Shias Unwelcome in Multicultural Malaysia

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Ashura gathering attacked in MalaysiaInstead, what occurred on the night of Ashura in Gombak points to the ominous and encroaching influence of Wahabism in Southeast Asia – one that habitually distorts and derides Shia Islamic practices or any act promoting the teachings of Ahlul Bayt.

Ashura gathering attacked in Malaysia

“Even though I personally don’t agree with Shia teachings and even frequently criticize and debate with them, I cannot accept the approach of the allegedly democratic Malaysian government in denying the people’s right to practice their faith.”

(Dr. Mohd Asri Zainul Abidin, former Mufti of Perlis, Malaysia, commenting on the Ashura roundup of Shia Muslims, 18 December 2010)

The inclusive, multi-ethnic, multicultural nature of Malaysian society was not expansive enough to afford 200 Shia Muslims a December night’s peace as they commemorated the martyrdom of Prophet Muhammad’s grandson, Hussain.

At an Ashura mourning ceremony at the Ali al-Ridha Hussainiyah in Seri Gombak, Selangor where mostly Shia Malays had gathered, state officers from the Selangor Islamic Religious Department (JAIS) burst in and ordered all attendees detained for having breached Islamic law. It was one of the largest mass arrests on religious grounds in recent Malaysian history.

In a nation where Christians, Chinese Buddhists and Indian Hindus can freely and openly worship, the Malaysian government precludes the Shia from doing likewise, deeming them a “deviant” sect. As will be discussed, the nature of the allegations leveled against the mourners betrays the raid’s real instigators.

Shia community leader Kamil Zuhairi Abdul Aziz relayed, “The officers broke into and damaged our prayer hall, a private property where we were having special prayers for the Prophet Muhammad’s grandchildren… We were condemned, criticized, slandered and threatened in local media just because we practice what had been preached by our ancestors who were Shia and have lived in Malaysia for centuries.”

The participants were eventually released on bail but will soon face trial in the Malaysian Islamic Court on charges of following a banned “movement” which carries a penalty of two years incarceration. In the interim, community representatives appealed to the government-backed Human Rights Commission for assistance. A spokesperson for the watchdog group confirmed their help had been solicited to prevent further crackdowns from occurring.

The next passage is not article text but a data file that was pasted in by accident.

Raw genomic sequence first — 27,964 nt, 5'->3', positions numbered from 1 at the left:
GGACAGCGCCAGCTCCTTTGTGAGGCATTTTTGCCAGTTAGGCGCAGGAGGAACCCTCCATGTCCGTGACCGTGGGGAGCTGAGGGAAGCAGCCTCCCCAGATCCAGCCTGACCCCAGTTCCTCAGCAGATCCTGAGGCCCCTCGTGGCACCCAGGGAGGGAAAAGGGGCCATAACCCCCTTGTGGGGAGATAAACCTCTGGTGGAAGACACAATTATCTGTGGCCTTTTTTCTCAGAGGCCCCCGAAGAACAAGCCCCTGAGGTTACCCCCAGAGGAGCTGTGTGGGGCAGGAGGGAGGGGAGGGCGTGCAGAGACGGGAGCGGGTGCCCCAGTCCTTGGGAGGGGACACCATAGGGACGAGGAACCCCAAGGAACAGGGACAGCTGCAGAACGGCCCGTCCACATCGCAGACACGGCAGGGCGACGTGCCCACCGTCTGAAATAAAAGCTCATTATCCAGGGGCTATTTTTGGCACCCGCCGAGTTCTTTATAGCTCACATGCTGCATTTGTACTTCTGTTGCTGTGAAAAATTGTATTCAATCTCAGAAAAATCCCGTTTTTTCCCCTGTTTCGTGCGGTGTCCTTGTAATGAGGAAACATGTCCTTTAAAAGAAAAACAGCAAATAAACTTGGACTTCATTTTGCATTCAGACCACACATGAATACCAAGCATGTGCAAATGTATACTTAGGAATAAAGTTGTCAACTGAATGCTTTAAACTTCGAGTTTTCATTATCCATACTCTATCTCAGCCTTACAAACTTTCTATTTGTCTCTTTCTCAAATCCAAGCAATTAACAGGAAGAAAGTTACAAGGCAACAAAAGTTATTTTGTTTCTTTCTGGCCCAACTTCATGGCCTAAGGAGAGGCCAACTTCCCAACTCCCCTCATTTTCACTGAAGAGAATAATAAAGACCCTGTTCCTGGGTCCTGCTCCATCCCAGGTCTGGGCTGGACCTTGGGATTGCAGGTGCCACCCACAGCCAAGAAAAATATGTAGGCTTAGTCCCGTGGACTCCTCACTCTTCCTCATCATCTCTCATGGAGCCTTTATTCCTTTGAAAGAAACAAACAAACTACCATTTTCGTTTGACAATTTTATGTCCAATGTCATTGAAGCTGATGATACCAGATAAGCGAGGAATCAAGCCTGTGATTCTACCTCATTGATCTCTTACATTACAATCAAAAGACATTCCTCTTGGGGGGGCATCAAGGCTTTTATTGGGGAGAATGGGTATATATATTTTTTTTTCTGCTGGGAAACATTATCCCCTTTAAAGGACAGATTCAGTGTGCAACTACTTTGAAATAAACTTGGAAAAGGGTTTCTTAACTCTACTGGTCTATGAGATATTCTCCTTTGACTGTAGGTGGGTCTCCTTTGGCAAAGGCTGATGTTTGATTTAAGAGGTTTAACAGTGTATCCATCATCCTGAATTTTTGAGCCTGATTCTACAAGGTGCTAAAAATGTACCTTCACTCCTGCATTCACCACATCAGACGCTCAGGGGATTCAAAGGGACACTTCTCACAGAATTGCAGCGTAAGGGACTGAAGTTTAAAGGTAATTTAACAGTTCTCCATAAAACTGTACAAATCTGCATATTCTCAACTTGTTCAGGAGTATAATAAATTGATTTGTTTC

“If other communities like Hindus, Buddhists, Christians, Sikhs and others have their right to worship and practice under the constitution, then why not us?” asked Abdul Aziz.

Indeed, in a country of 28 million, why are 40,000 Shia singled out?

The JAIS director, Datuk Muhammed Khusrin Munawi, stated that Shias pose a threat to national security because the school permits the killing of Muslims from other schools of thought – a belief repeatedly echoed by state media.

According to Munawi, the mourners violated the Mufti of Selangor’s fatwa in which he decreed that Shi’ism is antithetical to the teachings of the Ahlul Sunnah wal Jama’ah and the “true Islam.”

Munawi went on to say (with a straight face, we assume): “Hajj is not compulsory for them; visiting Imam Hussain’s shrine is sufficient for them to get into heaven; they can combine prayers at any time, Zuhr and Asr together, Maghrib, Isha and Fajr without…conditions like travelling 90 ‘Marhalah’; some of them which are fanatic and believe that we [Sunnis] are not Muslims and our blood it is ‘Halal’ for them; it is a jihad if they could kill Ahlul Sunnah wal Jama’ah…for me, this makes them the most dangerous deviants compared to other deviant teachings.”

Promulgating misconceptions and outright falsehoods like those described by Munawi is the trademark of the party that regularly incites this type of Fitna (division between Muslims). So who are they?

In the Arab world’s notoriously anti-Iranian, secular dictatorships, persecution of Shia Muslims is justified based on their alleged Iranian sympathies. They are regarded as “fifth columnists” disloyal to the state (although the actual fear is over the little tolerance they have for unjust, despotic rule and their penchant to rise against it). But such political considerations are absent in Malaysia, an ostensible Islamic state with courts that rule according to Shari’ah law.

Instead, what occurred on the night of Ashura in Gombak points to the ominous and encroaching influence of Wahabism in Southeast Asia – one that habitually distorts and derides Shia Islamic practices or any act promoting the teachings of Ahlul Bayt.

As Dr. Zainul Abidin remarked, “Malaysia is trying to become a country a la Taliban that only allows one school of thought.”

It is hoped that the Human Rights Commission will play a constructive role in mediating between the Shias, the government, and the courts – for it is time to debunk the ridiculous myths being peddled about the Shia and extend the welcome mat to all of Malaysia’s confessionals groups, equally.

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